For accounting firms and healthcare organizations, nearly all the data you hold is sensitive, but it might not all be stored in the same place. Your scheduling system, for instance, might just have names and contact information classified as Personally Identifiable Information (PII), but not social security numbers or Protected Health Information (PHI). Breaching that system would still be problematic, but the ramifications would be significantly different.

By clearly mapping out what data you hold, how sensitive it is, and where you hold it, you’ll be able to make decisions on a system by system basis of how much you can afford to invest to secure the data held within a particular application.

3) What steps have you taken to secure the tech stack that your business relies on?

In most industries today, operating a business requires a blend of technologies, and unfortunately, these technologies are vulnerable to different types of malicious attacks. With few exceptions, you rely on information technology systems to communicate within your organization, deliver your services, protect client identities and data, and meet deadlines. That means that you need to think about how to secure those systems to keep your business running smoothly.

There’s a minimum level of security you absolutely have to have regardless of the system, but based on the data classification exercise, you likely have systems that you want to have much tighter security controls around due to the type of data they hold.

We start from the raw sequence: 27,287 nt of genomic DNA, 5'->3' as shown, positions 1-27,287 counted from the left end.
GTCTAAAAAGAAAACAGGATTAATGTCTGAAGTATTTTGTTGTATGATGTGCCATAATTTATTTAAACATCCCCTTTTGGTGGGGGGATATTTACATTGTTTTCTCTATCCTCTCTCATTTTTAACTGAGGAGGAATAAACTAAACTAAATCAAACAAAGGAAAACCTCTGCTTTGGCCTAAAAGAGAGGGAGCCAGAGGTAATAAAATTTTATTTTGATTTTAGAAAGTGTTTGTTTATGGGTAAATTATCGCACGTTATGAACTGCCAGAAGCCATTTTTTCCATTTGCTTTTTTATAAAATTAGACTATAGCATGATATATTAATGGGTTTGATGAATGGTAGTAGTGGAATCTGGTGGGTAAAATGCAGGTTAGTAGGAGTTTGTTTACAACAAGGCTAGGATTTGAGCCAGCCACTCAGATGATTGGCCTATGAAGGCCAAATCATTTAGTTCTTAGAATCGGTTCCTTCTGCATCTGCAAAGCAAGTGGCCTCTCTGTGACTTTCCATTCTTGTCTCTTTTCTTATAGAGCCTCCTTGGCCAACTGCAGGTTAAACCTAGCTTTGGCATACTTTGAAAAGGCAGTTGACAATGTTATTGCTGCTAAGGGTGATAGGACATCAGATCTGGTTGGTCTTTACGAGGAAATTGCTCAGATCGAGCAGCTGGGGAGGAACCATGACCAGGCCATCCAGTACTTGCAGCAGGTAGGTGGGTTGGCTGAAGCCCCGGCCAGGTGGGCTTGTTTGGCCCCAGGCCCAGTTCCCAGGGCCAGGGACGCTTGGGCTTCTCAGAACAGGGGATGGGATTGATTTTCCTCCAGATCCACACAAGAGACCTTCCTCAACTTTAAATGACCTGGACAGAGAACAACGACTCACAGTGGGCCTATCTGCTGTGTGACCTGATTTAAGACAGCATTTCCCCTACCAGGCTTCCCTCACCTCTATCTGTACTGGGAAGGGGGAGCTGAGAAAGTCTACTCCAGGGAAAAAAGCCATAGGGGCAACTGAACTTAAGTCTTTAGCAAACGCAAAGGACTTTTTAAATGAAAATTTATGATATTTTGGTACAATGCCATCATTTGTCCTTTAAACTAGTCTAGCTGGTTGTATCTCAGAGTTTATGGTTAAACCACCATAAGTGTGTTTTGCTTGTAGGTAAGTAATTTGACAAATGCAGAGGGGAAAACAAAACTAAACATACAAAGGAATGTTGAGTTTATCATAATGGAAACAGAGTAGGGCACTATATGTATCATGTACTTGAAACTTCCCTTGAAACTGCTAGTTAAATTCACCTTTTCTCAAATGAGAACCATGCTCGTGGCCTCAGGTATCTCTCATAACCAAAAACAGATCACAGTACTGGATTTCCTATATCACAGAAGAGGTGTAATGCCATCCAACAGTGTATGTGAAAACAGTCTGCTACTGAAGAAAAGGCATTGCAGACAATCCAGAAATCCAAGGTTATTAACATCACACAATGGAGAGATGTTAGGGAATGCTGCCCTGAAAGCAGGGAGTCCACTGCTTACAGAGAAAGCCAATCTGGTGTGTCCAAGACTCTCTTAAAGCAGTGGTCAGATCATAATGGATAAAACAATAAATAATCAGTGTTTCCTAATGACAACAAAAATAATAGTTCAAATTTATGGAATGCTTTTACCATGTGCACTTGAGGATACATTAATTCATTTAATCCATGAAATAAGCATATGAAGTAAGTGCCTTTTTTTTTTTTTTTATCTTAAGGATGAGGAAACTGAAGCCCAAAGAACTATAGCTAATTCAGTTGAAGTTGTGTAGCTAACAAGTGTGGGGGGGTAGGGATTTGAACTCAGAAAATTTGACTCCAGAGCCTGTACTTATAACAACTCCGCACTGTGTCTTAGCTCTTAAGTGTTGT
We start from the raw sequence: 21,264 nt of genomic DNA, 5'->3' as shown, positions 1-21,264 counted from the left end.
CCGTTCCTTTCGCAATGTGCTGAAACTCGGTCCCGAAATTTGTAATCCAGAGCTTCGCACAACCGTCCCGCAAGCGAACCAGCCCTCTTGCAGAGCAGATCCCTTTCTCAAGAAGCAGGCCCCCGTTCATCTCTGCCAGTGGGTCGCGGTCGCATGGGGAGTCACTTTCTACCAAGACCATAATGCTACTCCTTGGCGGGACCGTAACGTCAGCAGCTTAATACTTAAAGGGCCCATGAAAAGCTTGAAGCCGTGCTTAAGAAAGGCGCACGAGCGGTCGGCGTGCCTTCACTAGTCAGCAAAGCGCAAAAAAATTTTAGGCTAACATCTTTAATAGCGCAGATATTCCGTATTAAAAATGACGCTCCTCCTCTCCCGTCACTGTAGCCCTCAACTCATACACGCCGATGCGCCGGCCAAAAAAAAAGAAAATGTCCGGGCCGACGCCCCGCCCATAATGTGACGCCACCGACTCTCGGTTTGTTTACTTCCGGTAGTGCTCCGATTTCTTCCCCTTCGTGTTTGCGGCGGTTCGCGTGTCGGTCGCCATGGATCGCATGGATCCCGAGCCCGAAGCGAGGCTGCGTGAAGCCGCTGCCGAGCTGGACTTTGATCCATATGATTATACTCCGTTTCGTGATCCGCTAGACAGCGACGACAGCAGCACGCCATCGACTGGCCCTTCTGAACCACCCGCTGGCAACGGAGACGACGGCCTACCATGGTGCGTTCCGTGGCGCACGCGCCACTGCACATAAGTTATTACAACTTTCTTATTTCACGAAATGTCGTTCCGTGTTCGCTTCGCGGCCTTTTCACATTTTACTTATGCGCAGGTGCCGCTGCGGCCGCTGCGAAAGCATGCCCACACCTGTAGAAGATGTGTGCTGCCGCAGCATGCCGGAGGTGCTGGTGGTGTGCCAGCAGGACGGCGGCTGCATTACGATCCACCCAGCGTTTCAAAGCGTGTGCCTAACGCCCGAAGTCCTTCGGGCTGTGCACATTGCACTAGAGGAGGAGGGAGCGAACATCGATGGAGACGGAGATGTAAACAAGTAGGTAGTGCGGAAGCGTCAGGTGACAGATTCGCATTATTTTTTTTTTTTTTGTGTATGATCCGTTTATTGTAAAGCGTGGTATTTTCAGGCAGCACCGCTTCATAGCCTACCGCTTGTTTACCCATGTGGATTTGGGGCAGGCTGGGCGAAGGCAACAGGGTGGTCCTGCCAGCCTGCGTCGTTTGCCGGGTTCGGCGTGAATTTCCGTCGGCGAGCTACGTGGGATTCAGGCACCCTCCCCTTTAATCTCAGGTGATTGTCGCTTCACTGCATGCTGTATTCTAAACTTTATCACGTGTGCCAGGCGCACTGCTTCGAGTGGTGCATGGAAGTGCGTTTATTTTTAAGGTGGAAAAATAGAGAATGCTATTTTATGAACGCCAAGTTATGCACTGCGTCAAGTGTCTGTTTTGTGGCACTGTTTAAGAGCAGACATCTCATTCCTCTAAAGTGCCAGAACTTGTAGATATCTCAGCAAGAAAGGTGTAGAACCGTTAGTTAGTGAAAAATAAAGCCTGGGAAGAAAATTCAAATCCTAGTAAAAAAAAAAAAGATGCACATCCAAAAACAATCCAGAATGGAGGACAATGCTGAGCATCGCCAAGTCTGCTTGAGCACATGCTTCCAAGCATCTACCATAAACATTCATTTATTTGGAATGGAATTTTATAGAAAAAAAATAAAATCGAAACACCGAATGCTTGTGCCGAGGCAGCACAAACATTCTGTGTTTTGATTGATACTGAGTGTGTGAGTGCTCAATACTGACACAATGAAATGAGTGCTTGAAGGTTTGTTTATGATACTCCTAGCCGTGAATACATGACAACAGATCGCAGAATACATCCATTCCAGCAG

Your decisions will drive IT investments, architecture decisions, and management of IT assets. It will also help you create a security policy (SANS provides several security policy templates), including how to access your network remotely, a password policy, and a social media policy. Your tech stack enables you to run your business, and securing it with the appropriate security solutions and policies keeps it running smoothly.

4) What steps do you need to take to plan for disaster recovery?

The past year has illustrated just how important it is to have a plan. Did your company have a plan for a pandemic? Few did, but considering basic disaster recovery plans as part of your overall cybersecurity strategy helps with a lot of the same questions. Do you need to be able to contact patients or clients if you lose access to your company network? Is there information you’ll need immediate access to, such as emergency contact lists? Can your employees work remotely? Do your employees need to be able to work remotely during an emergency?